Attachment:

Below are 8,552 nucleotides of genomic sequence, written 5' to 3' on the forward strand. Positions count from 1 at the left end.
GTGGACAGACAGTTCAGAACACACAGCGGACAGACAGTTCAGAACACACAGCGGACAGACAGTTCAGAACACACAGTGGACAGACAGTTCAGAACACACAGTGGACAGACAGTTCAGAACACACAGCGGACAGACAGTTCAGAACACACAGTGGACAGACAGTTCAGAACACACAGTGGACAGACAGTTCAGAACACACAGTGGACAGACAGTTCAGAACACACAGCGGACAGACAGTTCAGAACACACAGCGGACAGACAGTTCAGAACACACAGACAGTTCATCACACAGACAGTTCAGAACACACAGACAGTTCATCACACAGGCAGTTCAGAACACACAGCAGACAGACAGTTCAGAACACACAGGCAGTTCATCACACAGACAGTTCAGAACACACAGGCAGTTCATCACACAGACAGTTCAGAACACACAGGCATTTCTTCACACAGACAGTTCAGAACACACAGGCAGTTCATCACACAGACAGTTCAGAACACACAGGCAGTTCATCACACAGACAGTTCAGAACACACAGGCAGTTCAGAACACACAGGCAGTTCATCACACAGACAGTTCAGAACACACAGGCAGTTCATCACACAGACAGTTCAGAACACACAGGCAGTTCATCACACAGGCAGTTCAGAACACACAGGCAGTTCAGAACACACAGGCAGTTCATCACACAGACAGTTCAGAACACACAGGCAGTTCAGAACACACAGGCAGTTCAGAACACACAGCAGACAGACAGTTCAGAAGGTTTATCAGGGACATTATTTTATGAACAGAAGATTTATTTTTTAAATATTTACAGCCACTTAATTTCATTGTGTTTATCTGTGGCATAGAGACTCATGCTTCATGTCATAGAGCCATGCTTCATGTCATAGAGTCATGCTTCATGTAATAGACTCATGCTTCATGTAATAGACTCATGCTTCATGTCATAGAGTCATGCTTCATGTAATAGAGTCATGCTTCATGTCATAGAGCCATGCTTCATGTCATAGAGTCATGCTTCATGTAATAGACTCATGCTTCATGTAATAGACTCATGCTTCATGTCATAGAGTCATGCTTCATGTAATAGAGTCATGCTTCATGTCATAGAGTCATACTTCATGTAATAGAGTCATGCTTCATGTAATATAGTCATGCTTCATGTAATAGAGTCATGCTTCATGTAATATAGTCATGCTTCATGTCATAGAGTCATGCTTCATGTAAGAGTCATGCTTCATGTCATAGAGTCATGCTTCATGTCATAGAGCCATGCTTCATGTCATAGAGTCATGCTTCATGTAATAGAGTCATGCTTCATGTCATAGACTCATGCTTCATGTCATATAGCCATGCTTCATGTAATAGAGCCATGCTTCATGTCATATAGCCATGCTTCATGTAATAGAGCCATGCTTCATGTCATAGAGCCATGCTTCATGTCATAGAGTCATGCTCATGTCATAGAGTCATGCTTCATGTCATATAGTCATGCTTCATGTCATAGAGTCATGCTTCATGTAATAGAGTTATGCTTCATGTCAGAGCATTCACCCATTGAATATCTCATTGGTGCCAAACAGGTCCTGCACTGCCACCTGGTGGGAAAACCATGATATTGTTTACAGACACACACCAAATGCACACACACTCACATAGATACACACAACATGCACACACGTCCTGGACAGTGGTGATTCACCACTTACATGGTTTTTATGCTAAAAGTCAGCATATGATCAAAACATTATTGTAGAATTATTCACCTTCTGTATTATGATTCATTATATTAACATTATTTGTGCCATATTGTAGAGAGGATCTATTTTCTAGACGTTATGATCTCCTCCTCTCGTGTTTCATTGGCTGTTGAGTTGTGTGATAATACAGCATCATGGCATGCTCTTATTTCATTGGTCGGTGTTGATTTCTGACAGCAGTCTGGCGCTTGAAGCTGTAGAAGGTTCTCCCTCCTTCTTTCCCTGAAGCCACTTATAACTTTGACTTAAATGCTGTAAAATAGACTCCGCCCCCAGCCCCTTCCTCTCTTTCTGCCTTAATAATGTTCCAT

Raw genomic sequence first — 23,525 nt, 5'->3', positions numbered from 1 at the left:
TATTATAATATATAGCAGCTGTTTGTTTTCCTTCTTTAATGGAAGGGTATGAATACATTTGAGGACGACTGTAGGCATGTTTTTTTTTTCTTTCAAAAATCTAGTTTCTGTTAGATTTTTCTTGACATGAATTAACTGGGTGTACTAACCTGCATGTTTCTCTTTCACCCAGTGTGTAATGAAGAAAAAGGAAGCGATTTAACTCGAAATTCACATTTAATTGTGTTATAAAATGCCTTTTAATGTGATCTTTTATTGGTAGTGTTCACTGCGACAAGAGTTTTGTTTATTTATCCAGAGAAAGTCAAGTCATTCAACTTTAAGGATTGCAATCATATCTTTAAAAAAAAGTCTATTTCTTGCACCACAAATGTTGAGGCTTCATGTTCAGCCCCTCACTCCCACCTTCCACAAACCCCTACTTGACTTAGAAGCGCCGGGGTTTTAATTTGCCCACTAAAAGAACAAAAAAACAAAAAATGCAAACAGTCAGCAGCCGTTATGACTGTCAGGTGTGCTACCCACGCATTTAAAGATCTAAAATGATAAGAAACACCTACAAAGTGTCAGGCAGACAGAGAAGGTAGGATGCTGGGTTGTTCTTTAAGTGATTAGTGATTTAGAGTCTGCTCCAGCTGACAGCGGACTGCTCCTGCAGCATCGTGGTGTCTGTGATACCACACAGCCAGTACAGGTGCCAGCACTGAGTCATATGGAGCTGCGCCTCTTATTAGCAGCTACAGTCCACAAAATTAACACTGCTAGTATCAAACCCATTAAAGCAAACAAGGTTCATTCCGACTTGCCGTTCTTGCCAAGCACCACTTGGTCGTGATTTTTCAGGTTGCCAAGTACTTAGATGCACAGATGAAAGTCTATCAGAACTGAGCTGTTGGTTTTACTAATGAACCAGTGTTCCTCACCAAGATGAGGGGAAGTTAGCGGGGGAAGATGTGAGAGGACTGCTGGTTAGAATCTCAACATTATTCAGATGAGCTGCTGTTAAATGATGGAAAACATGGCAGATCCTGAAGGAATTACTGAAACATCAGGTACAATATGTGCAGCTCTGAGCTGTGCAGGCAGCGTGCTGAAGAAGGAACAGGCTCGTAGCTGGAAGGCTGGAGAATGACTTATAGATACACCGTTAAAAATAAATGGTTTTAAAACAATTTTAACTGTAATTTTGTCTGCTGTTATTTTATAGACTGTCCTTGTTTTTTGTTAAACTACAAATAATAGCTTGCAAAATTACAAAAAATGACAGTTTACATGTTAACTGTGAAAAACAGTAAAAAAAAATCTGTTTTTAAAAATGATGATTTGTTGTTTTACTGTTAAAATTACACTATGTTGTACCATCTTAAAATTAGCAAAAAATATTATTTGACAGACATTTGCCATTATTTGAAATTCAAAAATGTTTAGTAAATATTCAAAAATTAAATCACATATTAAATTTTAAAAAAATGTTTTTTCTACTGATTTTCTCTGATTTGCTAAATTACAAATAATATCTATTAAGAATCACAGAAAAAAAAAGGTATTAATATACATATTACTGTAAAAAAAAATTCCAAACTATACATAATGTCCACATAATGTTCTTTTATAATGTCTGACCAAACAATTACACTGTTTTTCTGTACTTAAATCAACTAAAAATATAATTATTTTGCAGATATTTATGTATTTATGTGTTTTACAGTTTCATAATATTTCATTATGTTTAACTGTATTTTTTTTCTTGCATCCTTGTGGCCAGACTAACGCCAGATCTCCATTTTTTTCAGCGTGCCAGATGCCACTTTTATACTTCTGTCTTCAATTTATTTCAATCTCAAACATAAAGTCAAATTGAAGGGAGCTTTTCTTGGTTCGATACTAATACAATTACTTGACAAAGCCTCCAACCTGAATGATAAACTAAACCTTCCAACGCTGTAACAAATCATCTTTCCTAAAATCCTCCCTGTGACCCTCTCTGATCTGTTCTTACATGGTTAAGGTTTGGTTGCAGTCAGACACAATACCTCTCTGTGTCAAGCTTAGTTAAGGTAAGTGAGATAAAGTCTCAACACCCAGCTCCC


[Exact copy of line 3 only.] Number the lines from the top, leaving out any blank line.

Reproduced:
Raw genomic sequence first — 23,525 nt, 5'->3', positions numbered from 1 at the left: